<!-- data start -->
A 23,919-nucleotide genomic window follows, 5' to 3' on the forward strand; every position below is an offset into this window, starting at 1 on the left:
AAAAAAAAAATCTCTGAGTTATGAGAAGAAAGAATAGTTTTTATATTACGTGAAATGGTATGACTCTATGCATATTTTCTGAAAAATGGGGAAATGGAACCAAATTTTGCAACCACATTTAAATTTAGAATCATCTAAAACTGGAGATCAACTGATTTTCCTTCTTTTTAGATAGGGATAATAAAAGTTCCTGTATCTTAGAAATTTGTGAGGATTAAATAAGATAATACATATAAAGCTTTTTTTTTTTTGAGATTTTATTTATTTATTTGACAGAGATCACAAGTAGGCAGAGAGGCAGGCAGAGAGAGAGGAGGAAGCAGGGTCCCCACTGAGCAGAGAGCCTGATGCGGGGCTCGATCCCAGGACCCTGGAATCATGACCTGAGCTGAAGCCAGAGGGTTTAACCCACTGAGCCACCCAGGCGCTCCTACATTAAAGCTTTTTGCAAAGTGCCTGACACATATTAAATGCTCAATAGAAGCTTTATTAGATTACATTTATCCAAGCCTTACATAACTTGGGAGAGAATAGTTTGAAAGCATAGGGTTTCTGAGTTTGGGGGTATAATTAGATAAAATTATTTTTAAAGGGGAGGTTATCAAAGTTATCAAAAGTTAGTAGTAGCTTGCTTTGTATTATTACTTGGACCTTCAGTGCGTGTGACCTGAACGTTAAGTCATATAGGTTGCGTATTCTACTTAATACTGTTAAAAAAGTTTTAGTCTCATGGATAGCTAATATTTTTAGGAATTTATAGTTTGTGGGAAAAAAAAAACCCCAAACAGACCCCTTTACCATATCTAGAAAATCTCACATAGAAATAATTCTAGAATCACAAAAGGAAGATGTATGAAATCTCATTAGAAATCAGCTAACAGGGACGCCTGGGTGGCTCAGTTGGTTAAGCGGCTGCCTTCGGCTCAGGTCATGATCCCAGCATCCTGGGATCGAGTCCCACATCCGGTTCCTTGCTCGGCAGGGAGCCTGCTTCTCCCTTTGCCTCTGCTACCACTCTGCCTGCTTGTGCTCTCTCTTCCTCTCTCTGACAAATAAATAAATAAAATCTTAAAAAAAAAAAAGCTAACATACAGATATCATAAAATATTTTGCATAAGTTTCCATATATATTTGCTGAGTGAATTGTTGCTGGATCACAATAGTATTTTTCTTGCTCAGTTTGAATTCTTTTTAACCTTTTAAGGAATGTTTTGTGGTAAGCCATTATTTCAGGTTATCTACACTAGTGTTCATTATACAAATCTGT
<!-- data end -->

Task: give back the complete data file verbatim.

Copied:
A 23,919-nucleotide genomic window follows, 5' to 3' on the forward strand; every position below is an offset into this window, starting at 1 on the left:
AAAAAAAAAATCTCTGAGTTATGAGAAGAAAGAATAGTTTTTATATTACGTGAAATGGTATGACTCTATGCATATTTTCTGAAAAATGGGGAAATGGAACCAAATTTTGCAACCACATTTAAATTTAGAATCATCTAAAACTGGAGATCAACTGATTTTCCTTCTTTTTAGATAGGGATAATAAAAGTTCCTGTATCTTAGAAATTTGTGAGGATTAAATAAGATAATACATATAAAGCTTTTTTTTTTTTGAGATTTTATTTATTTATTTGACAGAGATCACAAGTAGGCAGAGAGGCAGGCAGAGAGAGAGGAGGAAGCAGGGTCCCCACTGAGCAGAGAGCCTGATGCGGGGCTCGATCCCAGGACCCTGGAATCATGACCTGAGCTGAAGCCAGAGGGTTTAACCCACTGAGCCACCCAGGCGCTCCTACATTAAAGCTTTTTGCAAAGTGCCTGACACATATTAAATGCTCAATAGAAGCTTTATTAGATTACATTTATCCAAGCCTTACATAACTTGGGAGAGAATAGTTTGAAAGCATAGGGTTTCTGAGTTTGGGGGTATAATTAGATAAAATTATTTTTAAAGGGGAGGTTATCAAAGTTATCAAAAGTTAGTAGTAGCTTGCTTTGTATTATTACTTGGACCTTCAGTGCGTGTGACCTGAACGTTAAGTCATATAGGTTGCGTATTCTACTTAATACTGTTAAAAAAGTTTTAGTCTCATGGATAGCTAATATTTTTAGGAATTTATAGTTTGTGGGAAAAAAAAAACCCCAAACAGACCCCTTTACCATATCTAGAAAATCTCACATAGAAATAATTCTAGAATCACAAAAGGAAGATGTATGAAATCTCATTAGAAATCAGCTAACAGGGACGCCTGGGTGGCTCAGTTGGTTAAGCGGCTGCCTTCGGCTCAGGTCATGATCCCAGCATCCTGGGATCGAGTCCCACATCCGGTTCCTTGCTCGGCAGGGAGCCTGCTTCTCCCTTTGCCTCTGCTACCACTCTGCCTGCTTGTGCTCTCTCTTCCTCTCTCTGACAAATAAATAAATAAAATCTTAAAAAAAAAAAAGCTAACATACAGATATCATAAAATATTTTGCATAAGTTTCCATATATATTTGCTGAGTGAATTGTTGCTGGATCACAATAGTATTTTTCTTGCTCAGTTTGAATTCTTTTTAACCTTTTAAGGAATGTTTTGTGGTAAGCCATTATTTCAGGTTATCTACACTAGTGTTCATTATACAAATCTGT